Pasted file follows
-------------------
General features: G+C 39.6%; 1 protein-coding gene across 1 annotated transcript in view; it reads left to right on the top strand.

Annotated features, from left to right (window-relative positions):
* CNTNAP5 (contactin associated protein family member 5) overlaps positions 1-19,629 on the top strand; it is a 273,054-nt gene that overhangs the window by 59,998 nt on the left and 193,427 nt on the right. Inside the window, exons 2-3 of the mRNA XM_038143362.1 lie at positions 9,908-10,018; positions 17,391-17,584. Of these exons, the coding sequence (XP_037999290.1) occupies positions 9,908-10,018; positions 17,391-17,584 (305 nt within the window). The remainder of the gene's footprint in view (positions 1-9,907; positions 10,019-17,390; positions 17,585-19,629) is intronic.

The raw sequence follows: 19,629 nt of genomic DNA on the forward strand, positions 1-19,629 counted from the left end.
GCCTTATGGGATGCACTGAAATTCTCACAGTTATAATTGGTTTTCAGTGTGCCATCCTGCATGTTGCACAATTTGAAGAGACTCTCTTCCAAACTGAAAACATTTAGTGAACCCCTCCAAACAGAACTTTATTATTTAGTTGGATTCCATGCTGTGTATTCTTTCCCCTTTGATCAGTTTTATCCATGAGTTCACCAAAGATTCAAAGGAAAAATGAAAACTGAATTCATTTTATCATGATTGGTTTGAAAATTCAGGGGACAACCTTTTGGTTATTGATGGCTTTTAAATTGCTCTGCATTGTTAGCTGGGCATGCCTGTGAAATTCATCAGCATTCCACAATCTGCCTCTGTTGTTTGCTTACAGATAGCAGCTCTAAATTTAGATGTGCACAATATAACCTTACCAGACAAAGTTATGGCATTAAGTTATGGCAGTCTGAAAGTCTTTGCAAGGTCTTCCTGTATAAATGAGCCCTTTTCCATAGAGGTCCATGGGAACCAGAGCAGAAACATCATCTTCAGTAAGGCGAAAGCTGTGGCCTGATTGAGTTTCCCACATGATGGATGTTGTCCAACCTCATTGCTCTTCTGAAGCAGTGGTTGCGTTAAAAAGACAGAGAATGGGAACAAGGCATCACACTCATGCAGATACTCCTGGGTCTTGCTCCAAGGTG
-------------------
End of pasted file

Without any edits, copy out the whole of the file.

General features: G+C 39.6%; 1 protein-coding gene across 1 annotated transcript in view; it reads left to right on the top strand.

Annotated features, from left to right (window-relative positions):
* CNTNAP5 (contactin associated protein family member 5) overlaps positions 1-19,629 on the top strand; it is a 273,054-nt gene that overhangs the window by 59,998 nt on the left and 193,427 nt on the right. Inside the window, exons 2-3 of the mRNA XM_038143362.1 lie at positions 9,908-10,018; positions 17,391-17,584. Of these exons, the coding sequence (XP_037999290.1) occupies positions 9,908-10,018; positions 17,391-17,584 (305 nt within the window). The remainder of the gene's footprint in view (positions 1-9,907; positions 10,019-17,390; positions 17,585-19,629) is intronic.

The raw sequence follows: 19,629 nt of genomic DNA on the forward strand, positions 1-19,629 counted from the left end.
GCCTTATGGGATGCACTGAAATTCTCACAGTTATAATTGGTTTTCAGTGTGCCATCCTGCATGTTGCACAATTTGAAGAGACTCTCTTCCAAACTGAAAACATTTAGTGAACCCCTCCAAACAGAACTTTATTATTTAGTTGGATTCCATGCTGTGTATTCTTTCCCCTTTGATCAGTTTTATCCATGAGTTCACCAAAGATTCAAAGGAAAAATGAAAACTGAATTCATTTTATCATGATTGGTTTGAAAATTCAGGGGACAACCTTTTGGTTATTGATGGCTTTTAAATTGCTCTGCATTGTTAGCTGGGCATGCCTGTGAAATTCATCAGCATTCCACAATCTGCCTCTGTTGTTTGCTTACAGATAGCAGCTCTAAATTTAGATGTGCACAATATAACCTTACCAGACAAAGTTATGGCATTAAGTTATGGCAGTCTGAAAGTCTTTGCAAGGTCTTCCTGTATAAATGAGCCCTTTTCCATAGAGGTCCATGGGAACCAGAGCAGAAACATCATCTTCAGTAAGGCGAAAGCTGTGGCCTGATTGAGTTTCCCACATGATGGATGTTGTCCAACCTCATTGCTCTTCTGAAGCAGTGGTTGCGTTAAAAAGACAGAGAATGGGAACAAGGCATCACACTCATGCAGATACTCCTGGGTCTTGCTCCAAGGTG